Let's say we're writing a story about David Attenborough. We could start from his childhood and bring in the fact that he loved to collect fossils. Or we could fast forward to a pivotal moment, instead.
Like how when Attenborough was the controller of BBC 2, and suddenly the British government gave him the green light to introduce colour. And how, in a childish sort of way (his words, not mine) Attenborough wanted to be first in Europe.
What we've just heard is a tiny slice of the Attenborough story
That minuscule slice is the basis of a memoir. Instead of a chronological start from babyhood, we jump smack in the middle of a dramatic moment. And we continue the story from that point onwards without any drag.
The Attenborough story talks about how he had an incredibly tight time frame; how the Germans were close to launching around the very same period; how he couldn't possibly go from all black and white programming to all colour. And how he solved the problem by taking on something that would have all the drama, the pomp and yes, the colour.
He decided that the broadcast of Wimbledon was going to be his big colour TV moment.
“I was as proud as a peacock. It was absolutely terrific. It was a big moment in my life,” says Attenborough. And you too can be proud of the About Us page, if it's got that drama. Instead of simply scrolling back in time and then rolling out dozens of events, go to that precise moment and tell that one story. Make it a memoir instead of a tedious historical record.
In doing so, you can bring about the third quick fix too. And that is that you'll almost certainly get the client to read
between the lines.
3. Getting the client to read between the lines
Let's dart back to that Attenborough story, shall we? What were the points in that story?
Incredibly tight time frame
Germans were close to launching around the very same period
Dilemma of all black and white programming switching to all colour.
How he solved the problem by a piecemeal introduction of colour—using Wimbledon as the showcase.
The “incredibly tight time frame” tells you that Attenborough was given a challenge. That challenge wasn't only time- based, but with the Germans wanting to steal his thunder, he had to move “quickly”.
The line shows how, when faced with external threats, Attenborough had to think on his feet. However, as the drama unfolds, you and I realise that he has an impossible task.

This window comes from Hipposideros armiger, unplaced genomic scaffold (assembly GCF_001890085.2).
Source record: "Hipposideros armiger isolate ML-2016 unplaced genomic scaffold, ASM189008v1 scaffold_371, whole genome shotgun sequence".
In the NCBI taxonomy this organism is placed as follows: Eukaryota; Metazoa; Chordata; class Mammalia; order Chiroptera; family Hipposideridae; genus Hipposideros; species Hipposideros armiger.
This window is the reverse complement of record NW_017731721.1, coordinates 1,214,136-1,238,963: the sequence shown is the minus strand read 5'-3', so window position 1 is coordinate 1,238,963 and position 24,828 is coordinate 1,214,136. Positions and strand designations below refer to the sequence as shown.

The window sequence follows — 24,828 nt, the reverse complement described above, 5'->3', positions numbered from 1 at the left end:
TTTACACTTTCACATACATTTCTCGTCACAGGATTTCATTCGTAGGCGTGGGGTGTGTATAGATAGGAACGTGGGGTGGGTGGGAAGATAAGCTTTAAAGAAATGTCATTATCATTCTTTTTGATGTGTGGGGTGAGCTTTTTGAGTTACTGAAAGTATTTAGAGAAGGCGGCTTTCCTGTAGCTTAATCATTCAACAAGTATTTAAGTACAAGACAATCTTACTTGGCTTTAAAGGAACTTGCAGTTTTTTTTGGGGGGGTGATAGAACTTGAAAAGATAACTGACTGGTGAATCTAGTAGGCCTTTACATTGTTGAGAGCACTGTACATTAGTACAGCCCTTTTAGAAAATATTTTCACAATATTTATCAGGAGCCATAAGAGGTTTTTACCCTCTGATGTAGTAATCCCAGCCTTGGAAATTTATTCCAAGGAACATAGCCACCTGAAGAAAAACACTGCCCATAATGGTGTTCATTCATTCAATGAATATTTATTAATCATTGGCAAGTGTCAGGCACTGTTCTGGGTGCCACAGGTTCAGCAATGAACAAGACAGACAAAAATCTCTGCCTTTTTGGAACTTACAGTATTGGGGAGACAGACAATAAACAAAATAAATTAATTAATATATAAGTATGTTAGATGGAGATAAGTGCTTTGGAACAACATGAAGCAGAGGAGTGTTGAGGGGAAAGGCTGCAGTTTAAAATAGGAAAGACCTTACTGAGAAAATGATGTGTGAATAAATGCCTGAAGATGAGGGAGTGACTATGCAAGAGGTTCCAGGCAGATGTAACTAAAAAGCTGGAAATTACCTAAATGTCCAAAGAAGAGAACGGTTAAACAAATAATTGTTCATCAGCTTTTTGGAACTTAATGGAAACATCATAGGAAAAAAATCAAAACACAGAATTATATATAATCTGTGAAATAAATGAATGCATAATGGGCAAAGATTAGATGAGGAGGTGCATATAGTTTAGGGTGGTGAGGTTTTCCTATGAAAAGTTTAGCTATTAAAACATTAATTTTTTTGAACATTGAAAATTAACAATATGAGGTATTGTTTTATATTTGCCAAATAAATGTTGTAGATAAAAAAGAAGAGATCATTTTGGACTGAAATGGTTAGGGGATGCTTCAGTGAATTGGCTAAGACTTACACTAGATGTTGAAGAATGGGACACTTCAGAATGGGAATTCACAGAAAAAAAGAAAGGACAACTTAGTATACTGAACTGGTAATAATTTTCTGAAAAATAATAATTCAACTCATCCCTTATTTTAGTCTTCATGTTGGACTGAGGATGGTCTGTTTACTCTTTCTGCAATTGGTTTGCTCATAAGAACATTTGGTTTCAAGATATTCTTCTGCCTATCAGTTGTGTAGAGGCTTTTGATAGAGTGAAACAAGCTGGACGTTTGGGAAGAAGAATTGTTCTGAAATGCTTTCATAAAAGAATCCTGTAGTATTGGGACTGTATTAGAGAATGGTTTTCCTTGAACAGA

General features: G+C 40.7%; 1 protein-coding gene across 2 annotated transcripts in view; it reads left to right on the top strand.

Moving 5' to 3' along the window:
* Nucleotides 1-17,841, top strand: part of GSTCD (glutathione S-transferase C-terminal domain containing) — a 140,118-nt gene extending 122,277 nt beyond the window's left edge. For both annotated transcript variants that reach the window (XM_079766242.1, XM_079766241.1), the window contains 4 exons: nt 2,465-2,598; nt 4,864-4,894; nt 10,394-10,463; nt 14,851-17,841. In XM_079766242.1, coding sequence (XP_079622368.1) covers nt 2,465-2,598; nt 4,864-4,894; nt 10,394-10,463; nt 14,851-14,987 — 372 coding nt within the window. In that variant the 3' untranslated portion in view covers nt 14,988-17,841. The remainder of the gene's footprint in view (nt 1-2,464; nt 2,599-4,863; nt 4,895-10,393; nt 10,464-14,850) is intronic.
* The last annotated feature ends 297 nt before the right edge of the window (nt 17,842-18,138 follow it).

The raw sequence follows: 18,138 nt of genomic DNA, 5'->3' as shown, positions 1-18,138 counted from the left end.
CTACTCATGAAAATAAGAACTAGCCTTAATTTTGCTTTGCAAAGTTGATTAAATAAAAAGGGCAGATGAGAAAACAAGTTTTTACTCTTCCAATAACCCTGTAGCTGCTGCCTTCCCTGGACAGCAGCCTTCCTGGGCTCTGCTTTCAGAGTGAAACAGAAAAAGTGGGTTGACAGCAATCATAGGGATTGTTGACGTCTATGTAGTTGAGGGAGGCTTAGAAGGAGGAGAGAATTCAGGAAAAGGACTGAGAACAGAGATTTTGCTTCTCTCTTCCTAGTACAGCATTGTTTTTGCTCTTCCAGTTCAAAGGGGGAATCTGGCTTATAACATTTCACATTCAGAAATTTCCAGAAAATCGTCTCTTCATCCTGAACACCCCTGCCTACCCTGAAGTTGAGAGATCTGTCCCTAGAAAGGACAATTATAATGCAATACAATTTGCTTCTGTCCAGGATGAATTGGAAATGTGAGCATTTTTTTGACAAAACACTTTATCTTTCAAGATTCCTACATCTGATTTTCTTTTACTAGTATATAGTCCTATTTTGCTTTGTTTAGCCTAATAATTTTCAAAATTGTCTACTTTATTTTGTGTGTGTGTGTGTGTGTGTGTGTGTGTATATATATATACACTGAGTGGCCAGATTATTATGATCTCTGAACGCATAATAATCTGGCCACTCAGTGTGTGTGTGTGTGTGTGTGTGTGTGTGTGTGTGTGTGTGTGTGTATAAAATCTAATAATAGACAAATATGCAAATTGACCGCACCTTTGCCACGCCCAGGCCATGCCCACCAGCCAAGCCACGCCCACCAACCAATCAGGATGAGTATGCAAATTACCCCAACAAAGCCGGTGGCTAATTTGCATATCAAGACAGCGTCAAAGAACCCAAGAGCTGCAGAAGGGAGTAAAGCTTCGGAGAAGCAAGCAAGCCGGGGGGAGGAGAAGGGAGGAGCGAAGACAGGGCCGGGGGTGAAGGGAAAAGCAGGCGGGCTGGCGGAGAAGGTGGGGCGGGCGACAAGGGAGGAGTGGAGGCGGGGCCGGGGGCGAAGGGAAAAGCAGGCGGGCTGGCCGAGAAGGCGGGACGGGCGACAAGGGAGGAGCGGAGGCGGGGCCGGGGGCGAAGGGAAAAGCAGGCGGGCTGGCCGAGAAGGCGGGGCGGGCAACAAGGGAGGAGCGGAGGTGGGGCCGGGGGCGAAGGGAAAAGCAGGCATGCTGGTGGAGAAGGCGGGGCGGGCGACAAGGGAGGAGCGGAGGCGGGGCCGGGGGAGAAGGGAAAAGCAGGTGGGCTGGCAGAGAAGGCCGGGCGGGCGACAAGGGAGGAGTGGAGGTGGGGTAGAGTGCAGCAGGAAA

He can't switch all the programming to colour, so he gets “inventive” and showcases Wimbledon instead.
If you took out Attenborough from the story and replaced it with someone else's name you'd still get the characteristics to read as:
Good with facing great odds
Rises to the challenge
The Psychotactics About Us page runs through a similar sort of approach
The text is broken up into three parts. The first part talks about how I got into an advertising agency and why the founder of the agency, Leo Burnett, had such an impact on me.
The first section briefly mentions how I made the transition from copywriting to cartoons and then moved into marketing. When you move to the second section, it's all about teaching and how my parents and my grandma was a teacher.
Moving to the final section, you're told that I wake up at 4 am. And that if you were to send me an e-mail, you're likely to get an instant response.
Did you manage to read between the lines?
Background in advertising with a well-known agency, cartooning, marketing = Lots of Experience
Why Leo Burnett, the founder made an impression with his work ethic and determination = Not your usual billionaire role model.
How there's a heritage of teaching in my family = Probably a good teacher
Finally, how I'm at work at 4 am and might I say, very approachable on e-mail = Hard work, approachable.
While Attenborough's story is a memoir, the Psychotactics About Us page isn't exactly a long history
They're just two methods in which to attack an About Us page, because no matter which one you choose, it creates an underlying message. It's not just a set of words that simply talk about “huge chunks of your life”, but instead give short, intense bursts of information.
The About Us page is often the hardest to write
We aren't sure how to talk about ourselves or what we need to say. Often we ramble on for no good reason. However, if you were to pick on a memoir—a brief but pertinent section of your life—you've made a great start.
If you then audit your page so that clients can “read between the lines”, you've taken the next step. And finally, make sure your photo has context. Having landscape photos are preferable instead of the tight-cropped studio photo that's best suited for
Those are three tweaks.
Where will you start first?